Bill to regulate short-term rentals in Maryland not likely to pass this year

Senators on a key committee made it clear Friday that they're not likely to approve legislation to regulate and tax short-term rental properties that are advertised online. Members of the Senate Finance Committee expressed little interest in passing a bill during a work group meeting on the issue Friday afternoon. They're considering a bill that would require short-term rentals posted on websites like Airbnb, HomeAway and FlipKey to file paperwork with the state, pay state sales taxes and pay local hotel taxes. (Balt. Sun)

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$250,000 in state money requested for Cross Street Market project

State Sen. Bill Ferguson has requested $250,000 from the state to make tenant improvements at Cross Street Market, as plans for a private renovation remain in limbo. Baltimore signed an agreement last year with Caves Valley Partners for a $6.5 million overhaul of the building. But the Towson-based developer, which took over management in January, has been on the fence about moving foward, amid opposition from merchants worried about being displaced and neighbors concerned about its request for a liquor license. (Balt. Sun)

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Federal funding to establish state apprenticeship fund

The Maryland Department of Labor, Licensing and Regulation has received exclusive federal funding to establish an Apprenticeship Innovation Fund. The federal grant allows Maryland to provide incentives for innovative apprenticeship solutions for Maryland’s businesses. This initial investment of more than $620,000 is a part of a U.S. Department of Labor ApprenticeshipUSA Expansion Grant, which was awarded to Maryland in October. (Times-News)

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Maryland takes next step toward offshore wind

Hearings starting Monday could determine whether Maryland becomes a leader in the development of offshore wind power in the United States. The Maryland Public Service Commission will begin what could be two weeks of hearings on proposals from two developers to build wind farms in the Atlantic Ocean off Maryland. The two developers are competing for up to $1.9 billion in subsidies over 20 years, paid for by the state's electricity ratepayers, a crucial financing mechanism for developers to recoup the cost of building the massive wind farms. (Balt. Sun)

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Baltimore ranks among best cities for job seekers

If you're thinking about finding a new job, moving to Baltimore is a pretty solid option. The city ranked among the 25 best cities for job seekers in a new study by Glassdoor. Baltimore is No. 17 on the list for having a large number of job openings and a high median household income. The median base salary for the job openings Glassdoor is tracking is $58,000, according to the study, which ranks ninth among the 25 best cities for job seekers. (Balt. Bus. Journal)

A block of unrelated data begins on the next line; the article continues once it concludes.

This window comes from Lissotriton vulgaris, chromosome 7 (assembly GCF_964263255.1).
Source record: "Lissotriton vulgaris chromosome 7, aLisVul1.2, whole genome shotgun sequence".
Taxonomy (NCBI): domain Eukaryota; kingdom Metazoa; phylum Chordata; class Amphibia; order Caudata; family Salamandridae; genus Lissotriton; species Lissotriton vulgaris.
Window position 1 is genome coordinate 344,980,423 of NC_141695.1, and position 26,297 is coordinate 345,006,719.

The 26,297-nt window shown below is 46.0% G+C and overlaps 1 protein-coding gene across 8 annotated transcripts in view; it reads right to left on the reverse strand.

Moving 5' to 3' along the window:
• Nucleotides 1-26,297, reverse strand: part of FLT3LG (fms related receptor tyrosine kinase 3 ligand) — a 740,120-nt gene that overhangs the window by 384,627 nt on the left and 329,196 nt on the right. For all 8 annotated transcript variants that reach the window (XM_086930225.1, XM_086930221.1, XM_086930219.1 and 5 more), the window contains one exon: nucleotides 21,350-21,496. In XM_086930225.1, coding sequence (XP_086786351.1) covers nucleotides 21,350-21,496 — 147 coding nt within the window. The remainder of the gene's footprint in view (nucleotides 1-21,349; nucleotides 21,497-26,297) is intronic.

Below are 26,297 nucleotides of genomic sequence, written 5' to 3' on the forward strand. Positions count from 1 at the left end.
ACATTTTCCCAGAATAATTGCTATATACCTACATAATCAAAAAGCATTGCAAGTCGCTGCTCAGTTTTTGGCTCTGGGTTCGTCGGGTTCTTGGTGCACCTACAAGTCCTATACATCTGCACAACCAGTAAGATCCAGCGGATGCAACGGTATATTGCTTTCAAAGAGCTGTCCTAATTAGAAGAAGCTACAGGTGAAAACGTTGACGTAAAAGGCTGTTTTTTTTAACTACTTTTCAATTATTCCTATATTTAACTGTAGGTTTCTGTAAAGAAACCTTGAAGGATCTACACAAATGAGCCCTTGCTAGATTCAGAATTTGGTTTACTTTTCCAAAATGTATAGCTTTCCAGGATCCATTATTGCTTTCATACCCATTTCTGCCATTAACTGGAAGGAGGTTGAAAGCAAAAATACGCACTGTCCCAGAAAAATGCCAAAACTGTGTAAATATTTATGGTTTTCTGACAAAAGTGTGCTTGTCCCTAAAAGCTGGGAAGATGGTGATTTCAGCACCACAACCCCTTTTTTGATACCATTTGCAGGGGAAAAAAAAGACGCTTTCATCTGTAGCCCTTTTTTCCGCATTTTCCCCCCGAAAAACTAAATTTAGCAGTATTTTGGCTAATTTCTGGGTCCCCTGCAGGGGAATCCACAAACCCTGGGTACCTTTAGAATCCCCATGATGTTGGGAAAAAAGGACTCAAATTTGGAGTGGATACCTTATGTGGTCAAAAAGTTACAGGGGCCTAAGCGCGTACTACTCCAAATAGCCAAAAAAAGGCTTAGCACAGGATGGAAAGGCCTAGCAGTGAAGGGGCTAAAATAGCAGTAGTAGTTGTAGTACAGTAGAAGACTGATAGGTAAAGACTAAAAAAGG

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Ocean City extends season but strives to be year-round

On a crisp, clear weekday afternoon, the salty breeze blows gently over the Ocean City Boardwalk. The sunshine beckons walkers onto the near-glowing beige sand, and the cusp of spring is building in the air. Near the water's edge, a couple dressed in black embrace, contrasted by the vibrant blue sky hovering over the ocean. Despite the pristine serenity, the boards lie nearly barren, with the occasional wandering passer-by, a Candy Kitchen bag in hand. The lone call of a sea gull, which would have been muffled by the bustling of tourists in the summer months, comes through almost blaring as winter comes to a close and spring begins. That all changed this weekend. (Daily Times)

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With snow coming, Wisp preparing to reopen slopes

With fresh snow on the ground and more in the forecast, Wisp Resort, which ended its ski season last month because of warm weather, has announced its slopes will reopen. Resort officials said Sunday winter operations would resume sometime this week, although an exact time frame hasn’t been determined. That depends on how much natural snow is received from an approaching storm system expected to drop several inches on the area by Tuesday and how much machine-made snow can be produced, officials wrote on the resort’s Facebook page Sunday. (Times-News)

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Tourism industry still on the rise in Allegany County

Recently released statistics show that Allegany County tourism continued to increase in fiscal year 2016, albeit at a somewhat slower pace than the previous year. Allegany County’s overall tourism contribution to the Maryland tax base increased by around 1 percent from 2014 to 2015, according to a report released in January by the Maryland Office of Tourism Development. That’s down from a 10 percent increase from 2013 to 2014, when the Great Allegheny Passage was completed and Allegany County outpaced all other Maryland counties in tourism growth. (Times-News)

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